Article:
Here are extract from an article found here and my comments. This is a continuation of my post yesterday.
A lack of phonemic proficiency is viewed as a reason for word-reading difficulties (e.g., Kilpatrick, 2019a, b, 2020). Hence, it is assumed that stronger and weaker word readers can be better differentiated by assessments that involve more advanced phonemic manipulation tasks (phoneme deletion or replacement), compared to measures that are viewed as more “basic” such as phoneme segmenting or blending.
From my experience of having taught so-called dyslexic kids and from feedback during my talks to kindergarten and primary school teachers I would say that the inability to blend letters taught with extraneous sounds is the main reason for word-reading difficulties for a majority of kids. It has nothing to do with the lack of phonemic proficiency.
About 20% shut down/disengage from learning to read and are classified as dyslexic. A majority of the remaining 80% figure out how to read using patterns and analogies.
I don't understand the need for advanced phonemic manipulation tasks nor how it will help kids who have disengaged from learning to read due to confusion created by teaching consonants with extraneous sounds. If a kid is limping, because of a thorn stuck in the sole of his foot, I won't get him better shoes or give him better food to solve his limping problem. I would find out the cause of the limping and remove the thorn.
Other studies have reported that proficiency with phonological and phonemic tasks is not necessary for successful word-reading.
No right thinking person will disagree with the above statement. A majority of kids are successful at word reading without proficiency with phonological and phonemic tasks.
A small number, somehow, manage to learn to read by the end of primary one.
A majority figure out how to read in later years. Pick any educated person above 50 years old and chances are he will pronounce consonants with extraneous sounds. He may read as fluently as any other fluent reader. Diane Ravitch and her school mates will be excellent examples.
Below are two examples of university students from Perth. In 2019, we recorded their pronunciation of letters and reading of nonsense words from Dr. David Kilpatrick’s book. All recordings were done impromptu. That is, they were given the sheet of paper with the nonsense words just before the recording.
Here is a video of a university student sounding out the letters of the alphabet.
Following is a video of the student above reading a list of nonsense words given to her.
Here is another student from another university in Perth taken on the same day as above.
Here is a video of the student above reading a list of nonsense words.
The question that needs an answer is how did the two
students read the nonsense words when they pronounced letters with extraneous
sounds? Where did the phonological and phonemic awareness come from?
I believe we have an innate ability to use patterns and
analogies and our minds figure out how to read. As such, for the majority of kids proficiency with phonological and phonemic tasks is not necessary for
successful word-reading. As mentioned several times in my blog, we should be concerned with the 20% instructional casualties.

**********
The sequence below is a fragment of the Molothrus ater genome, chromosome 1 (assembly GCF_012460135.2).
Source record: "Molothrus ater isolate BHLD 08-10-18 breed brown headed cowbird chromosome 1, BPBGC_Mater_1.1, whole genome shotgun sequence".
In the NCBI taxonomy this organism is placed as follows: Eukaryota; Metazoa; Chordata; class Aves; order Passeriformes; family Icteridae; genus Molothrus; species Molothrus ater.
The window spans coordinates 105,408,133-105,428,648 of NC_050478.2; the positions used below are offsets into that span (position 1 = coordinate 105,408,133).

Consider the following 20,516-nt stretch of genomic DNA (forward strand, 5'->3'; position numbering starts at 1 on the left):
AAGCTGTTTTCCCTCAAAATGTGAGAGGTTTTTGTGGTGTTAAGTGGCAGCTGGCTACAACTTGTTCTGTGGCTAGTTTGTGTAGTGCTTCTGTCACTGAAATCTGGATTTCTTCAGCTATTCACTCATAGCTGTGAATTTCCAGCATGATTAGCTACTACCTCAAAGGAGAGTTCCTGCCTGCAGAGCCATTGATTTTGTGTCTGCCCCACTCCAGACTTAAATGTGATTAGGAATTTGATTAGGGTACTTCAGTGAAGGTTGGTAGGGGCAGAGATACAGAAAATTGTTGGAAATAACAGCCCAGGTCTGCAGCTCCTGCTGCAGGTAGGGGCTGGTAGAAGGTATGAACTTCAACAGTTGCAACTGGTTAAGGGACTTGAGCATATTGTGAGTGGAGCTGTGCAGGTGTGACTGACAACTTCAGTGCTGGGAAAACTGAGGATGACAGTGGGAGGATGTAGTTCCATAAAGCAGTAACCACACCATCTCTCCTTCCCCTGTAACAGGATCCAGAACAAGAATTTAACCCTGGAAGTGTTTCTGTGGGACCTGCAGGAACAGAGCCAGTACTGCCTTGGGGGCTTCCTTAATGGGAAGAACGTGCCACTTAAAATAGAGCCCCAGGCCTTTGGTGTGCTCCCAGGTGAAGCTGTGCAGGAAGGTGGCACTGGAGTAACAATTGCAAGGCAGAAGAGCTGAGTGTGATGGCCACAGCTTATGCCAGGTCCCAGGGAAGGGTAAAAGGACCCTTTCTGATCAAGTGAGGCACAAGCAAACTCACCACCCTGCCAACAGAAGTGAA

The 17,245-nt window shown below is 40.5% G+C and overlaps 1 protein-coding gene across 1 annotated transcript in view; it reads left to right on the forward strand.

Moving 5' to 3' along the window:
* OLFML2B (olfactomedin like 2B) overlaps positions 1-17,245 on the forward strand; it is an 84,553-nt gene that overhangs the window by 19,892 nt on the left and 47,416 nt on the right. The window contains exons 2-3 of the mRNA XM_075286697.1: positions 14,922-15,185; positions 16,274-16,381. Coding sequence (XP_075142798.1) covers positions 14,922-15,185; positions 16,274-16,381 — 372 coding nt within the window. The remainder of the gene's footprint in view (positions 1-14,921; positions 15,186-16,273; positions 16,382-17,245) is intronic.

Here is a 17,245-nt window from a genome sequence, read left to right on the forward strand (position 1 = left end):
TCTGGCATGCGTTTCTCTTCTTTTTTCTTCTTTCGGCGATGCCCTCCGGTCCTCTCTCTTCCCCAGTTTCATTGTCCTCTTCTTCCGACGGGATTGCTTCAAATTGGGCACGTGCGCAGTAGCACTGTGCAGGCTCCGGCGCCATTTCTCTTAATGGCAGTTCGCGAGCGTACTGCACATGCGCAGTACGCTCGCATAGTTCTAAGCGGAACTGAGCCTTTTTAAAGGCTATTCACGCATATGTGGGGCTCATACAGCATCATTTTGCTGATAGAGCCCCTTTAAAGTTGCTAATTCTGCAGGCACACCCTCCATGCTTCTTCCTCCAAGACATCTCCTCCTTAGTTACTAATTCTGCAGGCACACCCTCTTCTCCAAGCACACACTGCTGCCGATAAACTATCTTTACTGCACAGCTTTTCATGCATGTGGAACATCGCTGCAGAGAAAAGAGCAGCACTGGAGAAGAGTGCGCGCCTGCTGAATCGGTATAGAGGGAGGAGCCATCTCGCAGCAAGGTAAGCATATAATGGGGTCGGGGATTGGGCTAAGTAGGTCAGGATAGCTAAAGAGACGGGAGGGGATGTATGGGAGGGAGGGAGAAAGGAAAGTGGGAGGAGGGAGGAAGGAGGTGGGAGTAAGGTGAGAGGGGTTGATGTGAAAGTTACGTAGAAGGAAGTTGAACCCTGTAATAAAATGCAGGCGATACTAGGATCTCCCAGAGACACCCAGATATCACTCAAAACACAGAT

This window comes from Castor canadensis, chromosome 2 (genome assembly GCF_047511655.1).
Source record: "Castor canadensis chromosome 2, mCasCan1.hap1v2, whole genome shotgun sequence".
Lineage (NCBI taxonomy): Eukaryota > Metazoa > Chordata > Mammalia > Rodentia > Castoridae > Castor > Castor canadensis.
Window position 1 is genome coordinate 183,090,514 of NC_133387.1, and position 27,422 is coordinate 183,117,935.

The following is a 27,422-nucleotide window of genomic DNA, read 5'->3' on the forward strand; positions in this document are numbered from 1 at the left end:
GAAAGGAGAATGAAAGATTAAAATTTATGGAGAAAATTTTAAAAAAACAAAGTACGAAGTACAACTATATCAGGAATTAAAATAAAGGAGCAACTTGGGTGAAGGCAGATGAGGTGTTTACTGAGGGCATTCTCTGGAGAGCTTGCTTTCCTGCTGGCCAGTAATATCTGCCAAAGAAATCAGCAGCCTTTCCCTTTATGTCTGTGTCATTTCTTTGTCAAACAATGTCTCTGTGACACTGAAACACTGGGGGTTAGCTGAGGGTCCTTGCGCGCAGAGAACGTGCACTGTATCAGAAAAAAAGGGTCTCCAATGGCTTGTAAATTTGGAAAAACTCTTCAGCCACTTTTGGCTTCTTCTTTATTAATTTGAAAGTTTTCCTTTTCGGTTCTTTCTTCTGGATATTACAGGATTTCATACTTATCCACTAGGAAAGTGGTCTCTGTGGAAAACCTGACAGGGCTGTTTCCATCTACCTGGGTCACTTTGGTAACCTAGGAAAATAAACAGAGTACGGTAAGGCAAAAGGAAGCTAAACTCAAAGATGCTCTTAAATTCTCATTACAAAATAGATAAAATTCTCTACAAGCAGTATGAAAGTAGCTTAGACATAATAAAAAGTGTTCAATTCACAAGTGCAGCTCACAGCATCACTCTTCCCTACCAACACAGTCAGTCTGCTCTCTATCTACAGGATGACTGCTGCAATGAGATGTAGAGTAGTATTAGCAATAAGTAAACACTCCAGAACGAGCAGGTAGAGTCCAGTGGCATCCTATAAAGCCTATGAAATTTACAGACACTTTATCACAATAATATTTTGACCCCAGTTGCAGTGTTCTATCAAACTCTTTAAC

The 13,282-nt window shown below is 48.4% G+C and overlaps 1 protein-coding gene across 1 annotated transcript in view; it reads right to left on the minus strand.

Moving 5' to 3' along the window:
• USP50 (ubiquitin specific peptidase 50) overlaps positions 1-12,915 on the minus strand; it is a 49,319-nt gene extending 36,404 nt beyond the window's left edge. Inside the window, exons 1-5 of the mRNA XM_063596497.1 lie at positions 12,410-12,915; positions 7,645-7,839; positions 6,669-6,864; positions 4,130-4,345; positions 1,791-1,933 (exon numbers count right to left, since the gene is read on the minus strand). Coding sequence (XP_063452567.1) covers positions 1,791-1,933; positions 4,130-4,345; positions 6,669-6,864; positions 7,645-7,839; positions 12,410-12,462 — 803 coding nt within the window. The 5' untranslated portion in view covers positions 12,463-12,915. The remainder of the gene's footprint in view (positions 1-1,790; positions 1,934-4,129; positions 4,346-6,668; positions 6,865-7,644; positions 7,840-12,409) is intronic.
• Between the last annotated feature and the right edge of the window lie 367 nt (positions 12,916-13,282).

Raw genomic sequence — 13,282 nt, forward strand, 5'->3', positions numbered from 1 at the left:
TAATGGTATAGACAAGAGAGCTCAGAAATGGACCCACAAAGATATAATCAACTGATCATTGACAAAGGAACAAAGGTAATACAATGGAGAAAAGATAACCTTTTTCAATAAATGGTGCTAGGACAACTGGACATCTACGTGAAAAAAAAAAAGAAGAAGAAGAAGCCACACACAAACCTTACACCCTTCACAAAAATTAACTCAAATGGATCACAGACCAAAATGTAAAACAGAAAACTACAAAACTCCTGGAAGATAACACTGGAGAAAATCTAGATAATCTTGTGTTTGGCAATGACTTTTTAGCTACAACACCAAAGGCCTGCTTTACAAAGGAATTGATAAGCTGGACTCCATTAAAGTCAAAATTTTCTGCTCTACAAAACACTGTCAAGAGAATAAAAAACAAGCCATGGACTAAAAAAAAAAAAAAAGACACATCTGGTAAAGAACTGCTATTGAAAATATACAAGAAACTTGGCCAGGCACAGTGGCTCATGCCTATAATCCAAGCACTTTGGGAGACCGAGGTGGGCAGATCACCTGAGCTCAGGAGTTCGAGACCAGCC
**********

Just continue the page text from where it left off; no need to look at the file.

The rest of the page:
The findings that advanced phonemic awareness is not necessary for skilled reading coincide with evidence that low phonemic awareness is not the only skill deficit associated with word-reading disability (Snowling & Melby-Lervag, 2016). Rather than a consistent link between phonemic awareness deficits and reading disability, evidence reflects a multifactorial perspective in which reading disability is the result of an interaction among multiple environmental and genetic factors, and that low phonemic awareness is a major–but one of several–factors that lead to poor reading (Pennington, 2006).
Being confused with phonemes taught with extraneous sounds is what causes kids predisposed to disengaging from learning to read to shut down from learning to read. These are the instructional casualties who would have learned to read if they had not been confused.
It is not low phonemic awareness as claimed by Pennington. This is what researchers should ponder upon. Is it low phonemic awareness or disengagement from learning to read due to confusion?
Some level of phonemic processing is important for beginning reading instruction; studies have pointed to the ability to segment short words by phonemes as facilitative of reading acquisition.
Phonemic processing is facilitated by kids being taught correct pronunciation of sounds represented by consonants. For kids predisposed to shutting down from learning to read when confused, blending can only occur when letter sounds are taught correctly from the onset. When this does not occur many kids take an inordinate amount of time to figure out how to read by patterns and analogies and whatever other means not known to us as yet.
When I went to school in the late 50’s we were taught the correct pronunciation of sounds represented by letters and taught to blend the sounds of the letters to form words. We were not taught phoneme deletion and substitution. There was no necessity to do Advanced Phonemic Awareness Tasks.
Likewise, when I taught my students I did not teach phoneme
deletion and substitution and they have all done well in schools and universities. Seriously, how many of you here now reading my post, did phoneme deletion and substitution in school?